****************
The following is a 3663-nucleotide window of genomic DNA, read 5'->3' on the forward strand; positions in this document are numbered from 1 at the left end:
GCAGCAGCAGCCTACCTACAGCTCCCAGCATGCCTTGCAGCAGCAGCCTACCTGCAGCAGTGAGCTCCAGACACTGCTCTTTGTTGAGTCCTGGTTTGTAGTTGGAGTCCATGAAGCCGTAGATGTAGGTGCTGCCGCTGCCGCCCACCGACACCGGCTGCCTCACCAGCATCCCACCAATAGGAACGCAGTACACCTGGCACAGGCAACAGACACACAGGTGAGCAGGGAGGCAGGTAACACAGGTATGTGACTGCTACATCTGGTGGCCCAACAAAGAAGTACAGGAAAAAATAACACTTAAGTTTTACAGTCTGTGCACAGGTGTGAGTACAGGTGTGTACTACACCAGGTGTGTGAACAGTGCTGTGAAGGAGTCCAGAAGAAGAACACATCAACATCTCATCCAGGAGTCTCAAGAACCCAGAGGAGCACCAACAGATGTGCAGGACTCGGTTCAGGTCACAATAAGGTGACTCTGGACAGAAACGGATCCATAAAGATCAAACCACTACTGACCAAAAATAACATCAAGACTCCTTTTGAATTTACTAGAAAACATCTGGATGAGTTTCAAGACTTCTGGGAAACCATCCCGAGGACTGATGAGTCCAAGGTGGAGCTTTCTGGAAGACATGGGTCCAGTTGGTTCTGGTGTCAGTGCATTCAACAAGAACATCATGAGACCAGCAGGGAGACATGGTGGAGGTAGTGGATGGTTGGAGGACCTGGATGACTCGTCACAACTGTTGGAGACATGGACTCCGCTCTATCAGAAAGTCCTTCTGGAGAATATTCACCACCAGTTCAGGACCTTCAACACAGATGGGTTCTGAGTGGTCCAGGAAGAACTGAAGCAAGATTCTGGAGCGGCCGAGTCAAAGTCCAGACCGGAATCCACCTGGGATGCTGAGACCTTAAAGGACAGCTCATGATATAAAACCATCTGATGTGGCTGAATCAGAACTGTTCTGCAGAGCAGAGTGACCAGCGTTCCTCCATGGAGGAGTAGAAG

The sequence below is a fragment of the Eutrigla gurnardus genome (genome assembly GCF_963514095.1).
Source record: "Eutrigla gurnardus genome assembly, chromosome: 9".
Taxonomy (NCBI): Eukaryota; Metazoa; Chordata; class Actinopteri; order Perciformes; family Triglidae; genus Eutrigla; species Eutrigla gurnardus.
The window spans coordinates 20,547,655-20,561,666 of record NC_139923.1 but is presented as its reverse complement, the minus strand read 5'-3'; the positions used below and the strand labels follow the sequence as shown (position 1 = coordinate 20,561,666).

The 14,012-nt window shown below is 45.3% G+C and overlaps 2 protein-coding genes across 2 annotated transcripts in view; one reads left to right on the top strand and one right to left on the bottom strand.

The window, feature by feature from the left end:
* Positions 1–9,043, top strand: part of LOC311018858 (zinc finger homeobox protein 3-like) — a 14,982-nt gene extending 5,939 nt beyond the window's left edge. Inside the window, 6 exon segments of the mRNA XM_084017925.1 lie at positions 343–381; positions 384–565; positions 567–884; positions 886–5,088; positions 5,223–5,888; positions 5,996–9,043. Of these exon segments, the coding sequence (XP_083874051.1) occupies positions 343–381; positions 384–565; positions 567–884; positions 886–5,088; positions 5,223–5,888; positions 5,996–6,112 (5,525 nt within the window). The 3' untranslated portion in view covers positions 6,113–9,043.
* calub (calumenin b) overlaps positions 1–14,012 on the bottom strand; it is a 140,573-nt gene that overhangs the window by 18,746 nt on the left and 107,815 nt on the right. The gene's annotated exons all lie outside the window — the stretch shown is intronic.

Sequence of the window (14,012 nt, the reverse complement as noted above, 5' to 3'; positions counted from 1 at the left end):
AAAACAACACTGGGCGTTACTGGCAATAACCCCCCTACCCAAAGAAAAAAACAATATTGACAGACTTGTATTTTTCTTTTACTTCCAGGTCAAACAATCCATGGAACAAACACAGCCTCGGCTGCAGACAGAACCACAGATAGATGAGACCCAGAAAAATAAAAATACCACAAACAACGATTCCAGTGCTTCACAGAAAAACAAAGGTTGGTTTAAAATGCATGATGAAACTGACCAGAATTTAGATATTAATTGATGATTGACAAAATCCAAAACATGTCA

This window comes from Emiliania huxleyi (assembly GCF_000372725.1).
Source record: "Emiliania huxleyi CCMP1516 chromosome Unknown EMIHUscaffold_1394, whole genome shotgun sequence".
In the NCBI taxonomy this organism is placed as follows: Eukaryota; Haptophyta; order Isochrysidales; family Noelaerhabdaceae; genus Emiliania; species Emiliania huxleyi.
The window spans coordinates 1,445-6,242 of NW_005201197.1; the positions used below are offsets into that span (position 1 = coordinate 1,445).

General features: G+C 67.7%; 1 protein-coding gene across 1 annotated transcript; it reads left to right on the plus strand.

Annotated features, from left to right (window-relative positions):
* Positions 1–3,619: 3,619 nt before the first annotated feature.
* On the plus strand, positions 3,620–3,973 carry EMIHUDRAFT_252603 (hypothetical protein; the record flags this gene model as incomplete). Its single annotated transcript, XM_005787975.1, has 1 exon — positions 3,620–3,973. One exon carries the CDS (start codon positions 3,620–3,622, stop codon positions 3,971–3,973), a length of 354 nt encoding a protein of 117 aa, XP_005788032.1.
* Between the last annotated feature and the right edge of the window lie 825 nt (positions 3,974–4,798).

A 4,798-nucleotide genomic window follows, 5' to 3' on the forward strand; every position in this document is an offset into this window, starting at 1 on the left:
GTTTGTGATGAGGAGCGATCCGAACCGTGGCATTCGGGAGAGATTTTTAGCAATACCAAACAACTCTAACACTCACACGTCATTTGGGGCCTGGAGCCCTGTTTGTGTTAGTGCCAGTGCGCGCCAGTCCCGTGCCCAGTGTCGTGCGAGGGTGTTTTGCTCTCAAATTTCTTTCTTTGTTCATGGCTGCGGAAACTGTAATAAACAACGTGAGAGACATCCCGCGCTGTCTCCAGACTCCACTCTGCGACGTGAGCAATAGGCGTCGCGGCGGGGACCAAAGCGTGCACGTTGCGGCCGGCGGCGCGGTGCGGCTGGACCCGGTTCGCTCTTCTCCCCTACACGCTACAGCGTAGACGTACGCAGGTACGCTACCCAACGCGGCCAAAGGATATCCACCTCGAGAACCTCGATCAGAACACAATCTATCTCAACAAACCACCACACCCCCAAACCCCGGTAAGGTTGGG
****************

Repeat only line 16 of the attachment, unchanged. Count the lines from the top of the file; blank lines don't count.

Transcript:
The window spans coordinates 1,445-6,242 of NW_005201197.1; the positions used below are offsets into that span (position 1 = coordinate 1,445).